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Regardless of where you looked, it seemed that the headlines this week were all screaming the same message: “Boston Bombers Motivated by Religion”.
But nothing could be further from the truth. They weren’t motivated by religion; they were motivated by a spiritual and psychological sickness. This sickness can certainly be expressed in religious terms, but the same unhealthy spiritual and psychological dynamic is also evidenced in political, economic or philosophical ideologies. It is more correct, therefore to say that the Tsarnaev brothers were motivated by ideology rather than religion.
The core of the sickness is a self-righteous absolutism – the conviction that one’s beliefs and code of conduct are not only true, but that the world would be a better place if everyone else held those beliefs and observed that code of conduct. When this conviction is taken to the next stage, everyone else needs to be forced to hold those beliefs and behaviors. The next dangerous phase is when those who refuse to embrace the beliefs and behaviors are regarded as “the enemy”. The final stage of the sickness is when the ideologue decides that the enemy needs to be destroyed.
The dynamic of this sickness is clearly not limited to Muslim extremists; virtually all religions have their fanatical fringe where the sick progression from dogmatism to violence takes place. Furthermore, history shows that it is just as possible for a philosophical, economic or political set of beliefs and behaviors to begin with self-righteous absolutism and end in violence. Religious fanatics from many faiths have tortured and killed to enforce their beliefs, but so have atheistic dictators and devotees of quasi-religious nationalistic regimes like Nazism. The problem therefore, is not religion, but any form of self-righteous absolutism.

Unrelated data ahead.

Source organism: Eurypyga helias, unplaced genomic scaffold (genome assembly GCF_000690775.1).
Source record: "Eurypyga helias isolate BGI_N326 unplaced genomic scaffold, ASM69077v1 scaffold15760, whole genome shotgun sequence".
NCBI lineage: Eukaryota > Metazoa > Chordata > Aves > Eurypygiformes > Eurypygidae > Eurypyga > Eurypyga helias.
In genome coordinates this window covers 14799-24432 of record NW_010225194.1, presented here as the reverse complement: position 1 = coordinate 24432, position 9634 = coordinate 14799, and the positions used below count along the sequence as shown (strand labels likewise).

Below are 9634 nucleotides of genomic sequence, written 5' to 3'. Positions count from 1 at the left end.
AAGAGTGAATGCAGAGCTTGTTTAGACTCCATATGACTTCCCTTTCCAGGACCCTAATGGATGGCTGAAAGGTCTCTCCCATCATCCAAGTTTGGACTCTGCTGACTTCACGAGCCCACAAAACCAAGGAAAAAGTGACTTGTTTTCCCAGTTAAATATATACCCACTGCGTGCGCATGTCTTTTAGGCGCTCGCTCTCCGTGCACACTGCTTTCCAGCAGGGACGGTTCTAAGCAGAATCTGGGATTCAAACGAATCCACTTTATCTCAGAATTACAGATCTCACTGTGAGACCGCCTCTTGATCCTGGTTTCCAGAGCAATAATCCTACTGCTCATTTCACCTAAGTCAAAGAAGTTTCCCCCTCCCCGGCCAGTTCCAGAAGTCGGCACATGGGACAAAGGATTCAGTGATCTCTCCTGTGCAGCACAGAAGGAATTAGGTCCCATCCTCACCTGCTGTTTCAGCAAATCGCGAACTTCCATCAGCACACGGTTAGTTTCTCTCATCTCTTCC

Whenever self-righteous absolutism holds hands with an ideology, violence will be the result. The violence may not be as horrific as random bombings and planned terror, taking instead the form of psychological or spiritual abuse, in which a person is pressured to submit their will and sacrifice their freedom to a tyrant or oppressive religious leader or family member. The violence may be economical or political, where a vulnerable person is dominated by a tyrant or a cult-like leadership group.
The dynamic of the sickness was outlined in M. Scott Peck’s classic work, The People of the Lie. Peck shows how self-righteous individuals will inevitably find a scapegoat onto whom they project their own darkness, fear and loathing. The scapegoat may be another family member, a colleague or another religious, ethnic or racial group. It may also be political or economic opposition. Because the darkness is really within them, but they can’t face it, the people of the lie magnify the evil of their supposed enemy more and more until the enemy needs to be destroyed.
The answer to the problem of false religion, then, lies in true religion. Religion is true when it tries to change the individual rather than trying to change everyone else. Religion is true when it brings about self-examination, inner transformation, real growth and self-actualization as a person. These things can be said of any religion, but Catholicism has a more explicit way of doing this.
At the heart of the Catholic faith is a simple transaction between an individual and God called “repentance”. True repentance is when a person honestly and openly and simply says, “Lord Jesus Christ, have mercy on me, a sinner.” At the heart of repentance is a rejection of self-righteousness. A truly repentant person accepts at the core of his being that there is something wrong with him, and while there may also be something wrong with the world, it is only within his power to do something about his own problems.
To be truly repentant is to be truly healthy. True repentance is realistic, ordinary and real, and it leads a person to the experience of true religion rather than an ideology based in self-righteousness.
Fr. Dwight Longenecker is pastor of Our Lady of the Rosary Catholic Church in Greenville, South Carolina. Browse his books, visit his blog and be in touch at dwightlongenecker.com.